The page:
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    1. Those good old days of dictation....it seems longer ago than it really was. Can you imagine that man jockeying his own keyboard...as he would be doing today.

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  4. OMG that TV and ashtray could have been in our house!

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    1. I think everyone on our street had them too. We all had those flamingo screens doors and a variation on the drapes (with the birds of paradise on them) or if you didn't have those drapes then the same design was on your wall paper.

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  5. I love the photo--both the content and the unusual composition. Only 220 days less of life for smoking a pipe doesn't sound like much. I'm wondering how long Brian lived.

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    1. He died at age 60 or so...don't know the cause of death.

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  6. I remember an ashtray stand my grandfather owned: it had several spots for resting a pipe, and at the very top was a rooster with a pipe in its mouth...it was dreadful, but I'd love to have it now!

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    1. Myself, I love a smoking rooster. Yes, what a conversation piece they would be.

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  7. I can't remember when I last saw someone (male or female) smoking a pipe. Around here chewing tobacco is common after cigarettes, and much less often cigars. But pipes have disappeared. My grandfather was a smoker and for a time my father. When they gave up the habit I was very glad except there was one unforeseen consequence of their quitting - there would be no more lighters, novelty pipes, exotic tobacco, humidors, or airplane ashtray stands to give them as gifts.

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  8. Hate to admit it but I love statistics! I only watched the cricket as a child to calculate the statistics.......but now computers/commentators do it quickly and regularly.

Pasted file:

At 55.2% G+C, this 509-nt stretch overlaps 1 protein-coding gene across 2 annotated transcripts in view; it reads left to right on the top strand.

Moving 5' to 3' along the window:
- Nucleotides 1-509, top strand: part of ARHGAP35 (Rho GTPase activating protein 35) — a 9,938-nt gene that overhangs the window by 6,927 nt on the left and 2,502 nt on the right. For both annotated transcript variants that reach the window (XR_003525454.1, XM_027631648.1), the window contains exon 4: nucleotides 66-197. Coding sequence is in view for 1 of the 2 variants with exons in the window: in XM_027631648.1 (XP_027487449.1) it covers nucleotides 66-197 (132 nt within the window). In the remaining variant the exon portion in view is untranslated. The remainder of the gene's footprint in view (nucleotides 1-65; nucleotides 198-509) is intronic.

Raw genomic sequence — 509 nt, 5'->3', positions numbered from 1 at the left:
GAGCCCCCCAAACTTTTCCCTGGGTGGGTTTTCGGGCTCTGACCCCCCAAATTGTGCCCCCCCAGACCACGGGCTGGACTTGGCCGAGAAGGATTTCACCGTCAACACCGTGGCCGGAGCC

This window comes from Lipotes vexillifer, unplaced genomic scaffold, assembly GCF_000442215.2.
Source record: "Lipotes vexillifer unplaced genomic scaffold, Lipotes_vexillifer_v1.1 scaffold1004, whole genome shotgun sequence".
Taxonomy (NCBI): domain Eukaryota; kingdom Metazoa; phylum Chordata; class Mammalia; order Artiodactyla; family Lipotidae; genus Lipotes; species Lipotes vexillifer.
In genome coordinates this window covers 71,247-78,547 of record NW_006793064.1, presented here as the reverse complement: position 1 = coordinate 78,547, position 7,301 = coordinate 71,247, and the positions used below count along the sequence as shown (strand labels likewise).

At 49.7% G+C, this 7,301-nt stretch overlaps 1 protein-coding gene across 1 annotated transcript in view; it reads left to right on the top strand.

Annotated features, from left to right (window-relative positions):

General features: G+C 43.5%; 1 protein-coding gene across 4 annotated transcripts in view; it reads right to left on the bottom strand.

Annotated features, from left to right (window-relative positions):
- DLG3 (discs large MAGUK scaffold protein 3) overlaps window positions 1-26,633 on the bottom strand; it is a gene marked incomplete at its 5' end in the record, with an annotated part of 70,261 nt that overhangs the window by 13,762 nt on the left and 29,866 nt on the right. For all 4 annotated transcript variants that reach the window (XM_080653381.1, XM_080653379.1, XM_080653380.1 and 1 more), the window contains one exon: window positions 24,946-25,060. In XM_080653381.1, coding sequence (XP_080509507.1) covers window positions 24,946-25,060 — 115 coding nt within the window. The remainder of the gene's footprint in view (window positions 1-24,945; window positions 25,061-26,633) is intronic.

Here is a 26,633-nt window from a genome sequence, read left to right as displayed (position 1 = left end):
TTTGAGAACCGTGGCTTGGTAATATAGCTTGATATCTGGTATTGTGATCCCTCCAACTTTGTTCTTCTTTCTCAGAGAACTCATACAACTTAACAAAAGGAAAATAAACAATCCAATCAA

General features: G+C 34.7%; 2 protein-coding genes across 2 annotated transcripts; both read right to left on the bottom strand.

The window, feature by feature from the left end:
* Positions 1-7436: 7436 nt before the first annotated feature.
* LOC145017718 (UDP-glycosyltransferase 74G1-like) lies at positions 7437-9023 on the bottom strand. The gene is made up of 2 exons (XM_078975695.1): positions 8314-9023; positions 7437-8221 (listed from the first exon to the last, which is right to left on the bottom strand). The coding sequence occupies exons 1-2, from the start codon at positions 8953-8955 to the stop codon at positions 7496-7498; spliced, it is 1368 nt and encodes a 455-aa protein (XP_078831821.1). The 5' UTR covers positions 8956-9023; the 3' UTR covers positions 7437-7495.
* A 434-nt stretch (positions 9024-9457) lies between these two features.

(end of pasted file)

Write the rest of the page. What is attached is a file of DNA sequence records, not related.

Spurious Correlations is fun!

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    1. Me too. I liked handicapping horses.

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  9. I’m not a lover of smoking of any kind but I do like that ashtray (I wouldn’t want it in my house though). Smoking generted all sorts of curious accessories. As a child I loved my grandad’s Aladin’s Lamp cigarette lighter. That’s a great photo.

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  10. Super photo of Brian and aunt...and great nostalgia at seeing the interior of the home! I'm going to keep track of my friends from Maine now and see how many of them eat margarine! That's such a great stat!

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  11. Yeah, what's up with airplanes and ashtrays? I remember blonde furniture -- my grandparents had a blonde bedroom suite.

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  12. I guess pipe smoking didn't kill Einstein, or at least it wasn't the obvious cause of his death, but the same certainly can't be said for everyone. My husband's grandfather was rarely seen without a pipe in his mouth, and he paid the ultimate price for it.

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  13. Great photo and lots of history in it too with the furnishings. My husband, when he was a pipe smoker, used to have a holder for it on the dashboard of the car. There aren't many pipe smokers around now but I can still pick the aroma of Dr Pat which was his favourite

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  14. I'd forgotten about those fancy pipe ashtrays. I had also forgotten, until now, the pipe caddy my dad had in the living room. Fortunately the stopped smoking one day in 1959 and never looked back. Threw a carton of cigs away and said, "That's it." I have no idea what became of his pipes.